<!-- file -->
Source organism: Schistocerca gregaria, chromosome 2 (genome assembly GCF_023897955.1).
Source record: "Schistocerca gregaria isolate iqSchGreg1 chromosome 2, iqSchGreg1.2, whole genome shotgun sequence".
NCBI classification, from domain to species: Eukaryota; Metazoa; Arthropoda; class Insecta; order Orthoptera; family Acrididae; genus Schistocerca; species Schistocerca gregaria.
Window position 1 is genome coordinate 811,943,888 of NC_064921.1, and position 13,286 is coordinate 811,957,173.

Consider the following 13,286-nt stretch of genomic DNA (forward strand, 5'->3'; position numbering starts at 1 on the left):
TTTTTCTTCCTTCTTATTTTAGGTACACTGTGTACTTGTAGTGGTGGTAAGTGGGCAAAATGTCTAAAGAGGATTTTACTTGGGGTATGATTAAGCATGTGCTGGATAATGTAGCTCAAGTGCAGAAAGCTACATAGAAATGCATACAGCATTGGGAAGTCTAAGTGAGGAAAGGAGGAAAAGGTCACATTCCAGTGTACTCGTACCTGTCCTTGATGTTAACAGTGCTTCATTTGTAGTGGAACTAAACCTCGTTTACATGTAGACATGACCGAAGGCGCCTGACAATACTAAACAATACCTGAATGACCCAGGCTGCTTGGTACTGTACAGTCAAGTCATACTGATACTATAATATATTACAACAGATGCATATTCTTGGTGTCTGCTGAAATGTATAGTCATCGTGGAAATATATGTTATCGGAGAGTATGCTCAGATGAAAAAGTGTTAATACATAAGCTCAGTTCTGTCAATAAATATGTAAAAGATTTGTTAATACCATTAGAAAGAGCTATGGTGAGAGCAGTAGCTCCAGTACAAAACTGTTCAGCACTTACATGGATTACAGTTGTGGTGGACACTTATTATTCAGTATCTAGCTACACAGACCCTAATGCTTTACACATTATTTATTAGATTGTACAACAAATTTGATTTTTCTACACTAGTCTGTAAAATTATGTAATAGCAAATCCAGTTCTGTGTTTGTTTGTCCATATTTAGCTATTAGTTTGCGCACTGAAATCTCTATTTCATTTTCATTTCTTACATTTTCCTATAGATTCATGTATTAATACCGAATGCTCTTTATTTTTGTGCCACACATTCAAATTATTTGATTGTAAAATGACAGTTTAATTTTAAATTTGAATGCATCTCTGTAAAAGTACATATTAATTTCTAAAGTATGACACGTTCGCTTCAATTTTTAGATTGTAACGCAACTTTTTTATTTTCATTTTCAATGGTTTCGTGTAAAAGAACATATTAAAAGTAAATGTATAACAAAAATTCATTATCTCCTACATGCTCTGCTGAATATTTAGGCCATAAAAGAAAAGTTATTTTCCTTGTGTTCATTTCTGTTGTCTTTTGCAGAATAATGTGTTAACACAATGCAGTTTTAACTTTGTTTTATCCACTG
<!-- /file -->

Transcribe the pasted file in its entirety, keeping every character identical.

Source organism: Schistocerca gregaria, chromosome 2 (genome assembly GCF_023897955.1).
Source record: "Schistocerca gregaria isolate iqSchGreg1 chromosome 2, iqSchGreg1.2, whole genome shotgun sequence".
NCBI classification, from domain to species: Eukaryota; Metazoa; Arthropoda; class Insecta; order Orthoptera; family Acrididae; genus Schistocerca; species Schistocerca gregaria.
Window position 1 is genome coordinate 811,943,888 of NC_064921.1, and position 13,286 is coordinate 811,957,173.

Consider the following 13,286-nt stretch of genomic DNA (forward strand, 5'->3'; position numbering starts at 1 on the left):
TTTTTCTTCCTTCTTATTTTAGGTACACTGTGTACTTGTAGTGGTGGTAAGTGGGCAAAATGTCTAAAGAGGATTTTACTTGGGGTATGATTAAGCATGTGCTGGATAATGTAGCTCAAGTGCAGAAAGCTACATAGAAATGCATACAGCATTGGGAAGTCTAAGTGAGGAAAGGAGGAAAAGGTCACATTCCAGTGTACTCGTACCTGTCCTTGATGTTAACAGTGCTTCATTTGTAGTGGAACTAAACCTCGTTTACATGTAGACATGACCGAAGGCGCCTGACAATACTAAACAATACCTGAATGACCCAGGCTGCTTGGTACTGTACAGTCAAGTCATACTGATACTATAATATATTACAACAGATGCATATTCTTGGTGTCTGCTGAAATGTATAGTCATCGTGGAAATATATGTTATCGGAGAGTATGCTCAGATGAAAAAGTGTTAATACATAAGCTCAGTTCTGTCAATAAATATGTAAAAGATTTGTTAATACCATTAGAAAGAGCTATGGTGAGAGCAGTAGCTCCAGTACAAAACTGTTCAGCACTTACATGGATTACAGTTGTGGTGGACACTTATTATTCAGTATCTAGCTACACAGACCCTAATGCTTTACACATTATTTATTAGATTGTACAACAAATTTGATTTTTCTACACTAGTCTGTAAAATTATGTAATAGCAAATCCAGTTCTGTGTTTGTTTGTCCATATTTAGCTATTAGTTTGCGCACTGAAATCTCTATTTCATTTTCATTTCTTACATTTTCCTATAGATTCATGTATTAATACCGAATGCTCTTTATTTTTGTGCCACACATTCAAATTATTTGATTGTAAAATGACAGTTTAATTTTAAATTTGAATGCATCTCTGTAAAAGTACATATTAATTTCTAAAGTATGACACGTTCGCTTCAATTTTTAGATTGTAACGCAACTTTTTTATTTTCATTTTCAATGGTTTCGTGTAAAAGAACATATTAAAAGTAAATGTATAACAAAAATTCATTATCTCCTACATGCTCTGCTGAATATTTAGGCCATAAAAGAAAAGTTATTTTCCTTGTGTTCATTTCTGTTGTCTTTTGCAGAATAATGTGTTAACACAATGCAGTTTTAACTTTGTTTTATCCACTG